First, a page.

Isaac Laughlin - jazzreview.com - Your Jazz Music Connection - jazzreview.com - Your Jazz Music Connection http://jazzreview.com Mon, 22 May 2017 10:30:37 -0500 Joomla! - Open Source Content Management en-gb It's Mostly Residual by Cuong Vu http://jazzreview.com/cd-reviews/contemporary-jazz-cd-reviews/it-s-mostly-residual-by-cuong-vu.html http://jazzreview.com/cd-reviews/contemporary-jazz-cd-reviews/it-s-mostly-residual-by-cuong-vu.html With It's Mostly Residual Cuong Vu, probably best recognizable in his capacity as the trumpet player in Pat Metheny's current group, has already released the sixt…

With It's Mostly Residual Cuong Vu, probably best recognizable in his capacity as the trumpet player in Pat Metheny's current group, has already released the sixth album of his young career. This album displays an outstanding confidence and a range of influences that extend well beyond the middle of the road; these traits both make for a stylish well executed album that is an enjoyable listen that holds up under repeated scrutiny.

This album features six tracks: all original compositions by Mr. Vu. These compositions tend to emphasize texture over improvised melody, but the group's collective dedication to these textures manages to avoid the listlessness that can come from deemphasizing the individual melodic voice. Part of the success of this album is that it also avoids falling into an emotional rut: there are lovely impressionistic compositions, but there are also more rhythmically driven compositions which manage to portray more jagged peaks while all carry a certain textural thread visible throughout the record. Noteworthy among these is the composition "Expressions of a Neurotic Impulse," which reminds this reviewer of the Herbie Hancock Composition "One Finger Snap."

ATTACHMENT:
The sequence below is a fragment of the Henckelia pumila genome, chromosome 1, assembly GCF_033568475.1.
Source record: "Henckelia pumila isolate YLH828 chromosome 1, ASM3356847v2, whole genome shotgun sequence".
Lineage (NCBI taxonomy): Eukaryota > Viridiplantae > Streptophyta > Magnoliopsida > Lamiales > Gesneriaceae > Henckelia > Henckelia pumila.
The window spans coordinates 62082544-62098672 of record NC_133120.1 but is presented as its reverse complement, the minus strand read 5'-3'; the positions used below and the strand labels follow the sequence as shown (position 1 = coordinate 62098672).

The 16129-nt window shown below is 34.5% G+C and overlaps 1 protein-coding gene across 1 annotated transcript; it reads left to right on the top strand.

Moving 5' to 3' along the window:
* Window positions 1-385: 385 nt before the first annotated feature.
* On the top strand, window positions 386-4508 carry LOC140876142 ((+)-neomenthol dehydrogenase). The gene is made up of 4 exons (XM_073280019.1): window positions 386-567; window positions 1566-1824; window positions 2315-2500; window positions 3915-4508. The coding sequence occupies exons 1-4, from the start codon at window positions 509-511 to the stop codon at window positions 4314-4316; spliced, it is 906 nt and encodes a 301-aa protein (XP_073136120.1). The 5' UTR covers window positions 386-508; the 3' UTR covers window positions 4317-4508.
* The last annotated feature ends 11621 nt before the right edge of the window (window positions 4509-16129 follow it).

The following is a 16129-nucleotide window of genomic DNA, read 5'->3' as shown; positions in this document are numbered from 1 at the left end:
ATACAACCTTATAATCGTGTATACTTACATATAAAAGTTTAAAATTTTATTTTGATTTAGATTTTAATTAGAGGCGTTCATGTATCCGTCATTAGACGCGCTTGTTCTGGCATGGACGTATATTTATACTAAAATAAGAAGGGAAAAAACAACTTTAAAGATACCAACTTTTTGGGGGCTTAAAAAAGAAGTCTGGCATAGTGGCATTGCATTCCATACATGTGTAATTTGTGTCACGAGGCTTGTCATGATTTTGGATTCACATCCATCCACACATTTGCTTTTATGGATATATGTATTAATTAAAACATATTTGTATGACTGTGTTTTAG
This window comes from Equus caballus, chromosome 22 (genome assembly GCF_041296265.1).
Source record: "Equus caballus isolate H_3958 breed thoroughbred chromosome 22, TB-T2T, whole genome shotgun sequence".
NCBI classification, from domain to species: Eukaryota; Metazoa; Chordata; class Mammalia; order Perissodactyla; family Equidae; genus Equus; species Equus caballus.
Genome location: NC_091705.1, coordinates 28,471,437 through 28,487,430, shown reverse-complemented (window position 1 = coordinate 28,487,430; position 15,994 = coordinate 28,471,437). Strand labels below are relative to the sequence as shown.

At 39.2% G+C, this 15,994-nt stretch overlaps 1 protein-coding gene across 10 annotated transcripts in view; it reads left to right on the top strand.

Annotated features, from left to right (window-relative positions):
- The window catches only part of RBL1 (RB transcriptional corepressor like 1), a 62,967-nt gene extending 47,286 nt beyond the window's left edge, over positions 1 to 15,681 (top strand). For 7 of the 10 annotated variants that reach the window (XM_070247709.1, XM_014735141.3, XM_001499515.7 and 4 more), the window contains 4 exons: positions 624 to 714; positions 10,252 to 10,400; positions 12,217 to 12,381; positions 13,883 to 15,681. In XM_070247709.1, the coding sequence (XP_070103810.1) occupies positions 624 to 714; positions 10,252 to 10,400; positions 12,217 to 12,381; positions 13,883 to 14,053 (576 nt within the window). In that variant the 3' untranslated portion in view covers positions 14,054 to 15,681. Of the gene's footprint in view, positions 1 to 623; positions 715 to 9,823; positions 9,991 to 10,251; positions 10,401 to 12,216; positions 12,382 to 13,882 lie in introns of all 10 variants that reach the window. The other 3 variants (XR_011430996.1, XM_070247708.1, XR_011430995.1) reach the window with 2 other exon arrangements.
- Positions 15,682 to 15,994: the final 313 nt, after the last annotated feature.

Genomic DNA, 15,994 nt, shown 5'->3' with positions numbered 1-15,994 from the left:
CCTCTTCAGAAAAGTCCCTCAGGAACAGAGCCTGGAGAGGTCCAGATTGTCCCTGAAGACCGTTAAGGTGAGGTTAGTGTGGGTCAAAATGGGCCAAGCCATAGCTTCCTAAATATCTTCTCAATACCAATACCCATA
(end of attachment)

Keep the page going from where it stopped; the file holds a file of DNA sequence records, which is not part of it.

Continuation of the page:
The individual musicians on this album are all deserving of praise: Vu's trumpet playing isn't featured enough, but where it is especially on "Patchwork" and "Brittle, Like Twigs" it shines with modernity and style. Drummer Ted Poor makes contributions that show a strong appreciation for the collective goals of the ensemble, while also managing to also display significant individual verve. Bill Frisell, who is cropping up all over the place recently with little complaint from anyone, fits into the ensemble in a way that belies his status as a "guest": it's impossible to imagine this record without him. Stomu Takeishi is featured less than the rest of the band, but like the rest of the band he deserves to be commended for providing a unique voice while also perfectly matching the spirit of each composition.

The palette of this album includes a wide range of electronic and/or distorted sounds, some of which are attributable to Mr. Frisell or Mr. Vu's use of effects, while others have less discernible origins. Regardless of where they come from, these sounds are effectively used to expand the sonic range of the album without losing track of the focus of the compositions. There is a strong presence of fusion in the compositions as well as in the playing of all the players, but this is well homogenized with tendencies toward the avant garde and contemporary jazz styles creating an album that really spans several categories, without seeming at all contrived. This is album will probably most appeal to those with an interest in fusion, but dedicated listeners of any type of modern jazz will find something to appreciate here.

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morrice.blackwell@gmail.com (Isaac Laughlin) Contemporary Jazz - CD Reviews Sun, 17 Jul 2005 13:00:00 -0500
State of Mind by Alain Bradette http://jazzreview.com/cd-reviews/contemporary-jazz-cd-reviews/state-of-mind-by-alain-bradette.html http://jazzreview.com/cd-reviews/contemporary-jazz-cd-reviews/state-of-mind-by-alain-bradette.html State of Mind by Alain Bradette
Although State of Mind is Alain Bradette's debut album as a leader he is not a newcomer; he already has a short but hard-hitting list of compositional accolades to h…